Q: How did you come up with the idea for A Nest for Lalita?
A: My experience living in India three different times in my life has been wonderful, but I have always been troubled by the social inequities and the plight of women. One reads constant reports about domestic violence, rape, dowry deaths, and acid attacks. I wanted to write a novel that focused on one of those issues.
In a sense, it was a way of repenting for my earlier life as a student of Sanskrit literature, when I gave little thought to the social inequities inherent in a three-thousand-year old patriarchal society.
Q: The novel is set mostly in 2005-06. Why did you choose that period?
A: The novel is about contemporary India. It could have taken place more recently, but I wanted to distance the events of the novel from the politics of today, particularly from the Bharatiya Janata Party or BJP, the right-wing, nationalist party that is tilting India away from its secular roots.
Q: What did you see as the right blend between the personal and the political in the novel?
A: The novel is the story of two people, Meena and Simon, who are caught in the web of the ruling Hindu party. But I didn’t start out wanting to write a novel about Indian politics. Above all, it’s a personal story.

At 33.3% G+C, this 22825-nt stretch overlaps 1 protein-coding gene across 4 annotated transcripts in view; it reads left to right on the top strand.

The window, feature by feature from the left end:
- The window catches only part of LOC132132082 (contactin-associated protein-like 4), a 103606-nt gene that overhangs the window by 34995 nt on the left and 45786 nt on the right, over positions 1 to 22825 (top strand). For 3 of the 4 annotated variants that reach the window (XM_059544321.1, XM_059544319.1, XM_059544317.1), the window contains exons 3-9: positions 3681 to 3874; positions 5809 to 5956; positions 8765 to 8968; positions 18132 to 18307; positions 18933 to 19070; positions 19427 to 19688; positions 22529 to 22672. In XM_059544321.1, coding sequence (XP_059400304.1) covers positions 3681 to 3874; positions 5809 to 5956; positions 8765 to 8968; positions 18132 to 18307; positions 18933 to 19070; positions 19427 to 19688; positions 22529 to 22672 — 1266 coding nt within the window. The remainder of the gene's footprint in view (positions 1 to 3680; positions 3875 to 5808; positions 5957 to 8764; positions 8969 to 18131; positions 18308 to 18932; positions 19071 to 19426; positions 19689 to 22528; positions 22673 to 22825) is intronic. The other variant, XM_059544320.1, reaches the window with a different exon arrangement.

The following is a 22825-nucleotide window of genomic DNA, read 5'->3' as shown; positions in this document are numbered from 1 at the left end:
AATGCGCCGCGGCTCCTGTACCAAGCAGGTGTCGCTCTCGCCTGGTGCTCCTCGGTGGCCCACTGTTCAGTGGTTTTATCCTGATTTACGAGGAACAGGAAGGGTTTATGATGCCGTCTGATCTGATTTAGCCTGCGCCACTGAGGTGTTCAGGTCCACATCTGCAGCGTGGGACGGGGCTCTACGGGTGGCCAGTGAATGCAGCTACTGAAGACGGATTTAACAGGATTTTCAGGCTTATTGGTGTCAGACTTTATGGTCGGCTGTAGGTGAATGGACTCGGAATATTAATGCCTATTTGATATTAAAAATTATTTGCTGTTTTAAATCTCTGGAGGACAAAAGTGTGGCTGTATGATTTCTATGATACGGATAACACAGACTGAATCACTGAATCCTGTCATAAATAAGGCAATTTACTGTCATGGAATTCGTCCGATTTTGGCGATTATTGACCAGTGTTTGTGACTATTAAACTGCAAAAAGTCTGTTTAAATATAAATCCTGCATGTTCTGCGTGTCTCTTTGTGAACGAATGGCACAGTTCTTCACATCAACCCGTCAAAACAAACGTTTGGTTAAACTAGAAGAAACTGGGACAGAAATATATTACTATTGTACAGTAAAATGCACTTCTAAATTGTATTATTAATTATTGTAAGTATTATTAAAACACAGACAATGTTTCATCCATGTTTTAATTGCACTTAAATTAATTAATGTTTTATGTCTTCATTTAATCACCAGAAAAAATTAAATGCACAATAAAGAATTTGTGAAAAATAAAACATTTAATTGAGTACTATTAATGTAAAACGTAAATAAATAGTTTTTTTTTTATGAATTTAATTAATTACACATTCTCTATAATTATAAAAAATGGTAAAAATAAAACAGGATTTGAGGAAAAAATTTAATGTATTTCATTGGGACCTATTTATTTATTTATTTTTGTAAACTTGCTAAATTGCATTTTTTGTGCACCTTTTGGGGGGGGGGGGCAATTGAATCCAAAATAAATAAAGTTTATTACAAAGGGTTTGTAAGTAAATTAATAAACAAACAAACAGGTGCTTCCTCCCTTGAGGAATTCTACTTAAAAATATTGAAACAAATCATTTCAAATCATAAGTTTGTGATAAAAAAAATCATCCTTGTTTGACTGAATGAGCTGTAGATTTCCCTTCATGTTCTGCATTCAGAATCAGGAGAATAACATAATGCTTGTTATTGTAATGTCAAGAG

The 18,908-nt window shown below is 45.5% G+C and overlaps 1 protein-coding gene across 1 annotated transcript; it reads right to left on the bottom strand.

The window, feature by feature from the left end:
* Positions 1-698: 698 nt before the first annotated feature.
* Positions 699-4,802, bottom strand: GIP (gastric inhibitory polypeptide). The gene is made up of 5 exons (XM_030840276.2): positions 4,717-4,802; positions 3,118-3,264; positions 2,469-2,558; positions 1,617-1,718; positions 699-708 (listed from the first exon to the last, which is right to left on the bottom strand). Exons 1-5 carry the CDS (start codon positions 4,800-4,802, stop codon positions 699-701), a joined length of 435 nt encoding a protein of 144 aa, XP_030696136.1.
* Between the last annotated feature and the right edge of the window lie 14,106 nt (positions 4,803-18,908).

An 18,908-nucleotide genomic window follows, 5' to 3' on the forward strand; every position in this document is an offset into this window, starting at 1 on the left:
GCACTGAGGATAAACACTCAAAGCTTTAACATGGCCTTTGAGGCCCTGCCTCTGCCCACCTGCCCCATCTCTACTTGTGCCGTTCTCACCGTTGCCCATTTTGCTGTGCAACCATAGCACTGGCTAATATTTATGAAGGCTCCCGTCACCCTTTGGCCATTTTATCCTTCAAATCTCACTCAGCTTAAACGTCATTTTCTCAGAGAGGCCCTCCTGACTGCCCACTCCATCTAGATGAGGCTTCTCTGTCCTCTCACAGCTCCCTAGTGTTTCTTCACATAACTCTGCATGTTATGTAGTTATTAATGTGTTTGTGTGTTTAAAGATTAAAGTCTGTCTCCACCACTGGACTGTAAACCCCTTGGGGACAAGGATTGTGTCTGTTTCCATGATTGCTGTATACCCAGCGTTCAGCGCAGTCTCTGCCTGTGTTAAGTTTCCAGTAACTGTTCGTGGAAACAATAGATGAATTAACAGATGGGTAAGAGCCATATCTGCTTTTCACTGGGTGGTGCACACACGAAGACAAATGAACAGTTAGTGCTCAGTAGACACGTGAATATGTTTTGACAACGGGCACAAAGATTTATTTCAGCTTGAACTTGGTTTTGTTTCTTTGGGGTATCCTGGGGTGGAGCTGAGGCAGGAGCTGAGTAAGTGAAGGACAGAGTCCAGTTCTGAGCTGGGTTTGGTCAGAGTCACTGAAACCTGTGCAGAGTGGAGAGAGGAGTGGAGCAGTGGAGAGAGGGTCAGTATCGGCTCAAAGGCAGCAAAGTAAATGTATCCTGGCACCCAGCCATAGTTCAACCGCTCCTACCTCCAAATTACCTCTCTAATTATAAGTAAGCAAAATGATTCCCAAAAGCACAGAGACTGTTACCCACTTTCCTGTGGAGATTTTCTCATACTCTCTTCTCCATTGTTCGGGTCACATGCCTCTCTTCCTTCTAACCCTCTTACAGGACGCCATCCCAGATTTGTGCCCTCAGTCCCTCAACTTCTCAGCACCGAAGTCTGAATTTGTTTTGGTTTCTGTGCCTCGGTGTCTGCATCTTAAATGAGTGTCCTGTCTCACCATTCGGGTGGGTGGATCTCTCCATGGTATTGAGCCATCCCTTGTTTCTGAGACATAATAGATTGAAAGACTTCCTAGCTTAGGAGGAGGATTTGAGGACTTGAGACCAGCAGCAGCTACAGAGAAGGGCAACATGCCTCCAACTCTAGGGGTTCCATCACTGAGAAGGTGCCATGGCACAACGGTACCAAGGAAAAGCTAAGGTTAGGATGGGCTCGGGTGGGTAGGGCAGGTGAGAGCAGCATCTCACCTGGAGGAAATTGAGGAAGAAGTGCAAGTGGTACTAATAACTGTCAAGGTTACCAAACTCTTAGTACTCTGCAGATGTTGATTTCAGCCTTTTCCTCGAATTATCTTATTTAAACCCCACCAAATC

Q: How was the book's title chosen, and what does it signify for you?
A: The novel begins with a prologue set in 1975. Madhav Behera, the 20-something heir to a major industrial house, has taken a liking to Lalita, a beautiful, young sweeper in his office. He gives her a gold necklace, which is found by her drunken husband. In a jealous rage, the man douses her with petrol and burns Lalita to death.
Behera, devastated, vows to one day build a refuge for women who have survived Lalita’s tragic fate. Behera fulfills his promise 30 years later and Simon Bliss’ design becomes a nest for Lalita, well, figuratively, a place that can nurture and heal those who have survived Lalita’s terrible fate.
Q: What are you working on now?
A: Two things: a memoir and a collection of short stories. The memoir takes more liberties than I have unpaid parking tickets. Think Laurence Stern’s Tristram Shandy or David Sedaris’ Naked.
Q: Anything else we should know?
A: My novel incorporates a lifetime of experiences, observations from many years spent in India.
There’s a lot going on, from an outlandish priest reflecting on how Sanskrit love poetry can be used as a tool to end domestic to Simon’s musings on why beauty in India is thought of as salty or even sour; or Kesh (Meena’s misogynist husband) accusing Meena’s deputy of wanting to transform India into a country where men throw themselves into their wives funeral pyres, a kind of reverse sati.
There’s a lot to take in, so I hope the reader will not rush through the novel.
--Interview with Deborah Kalb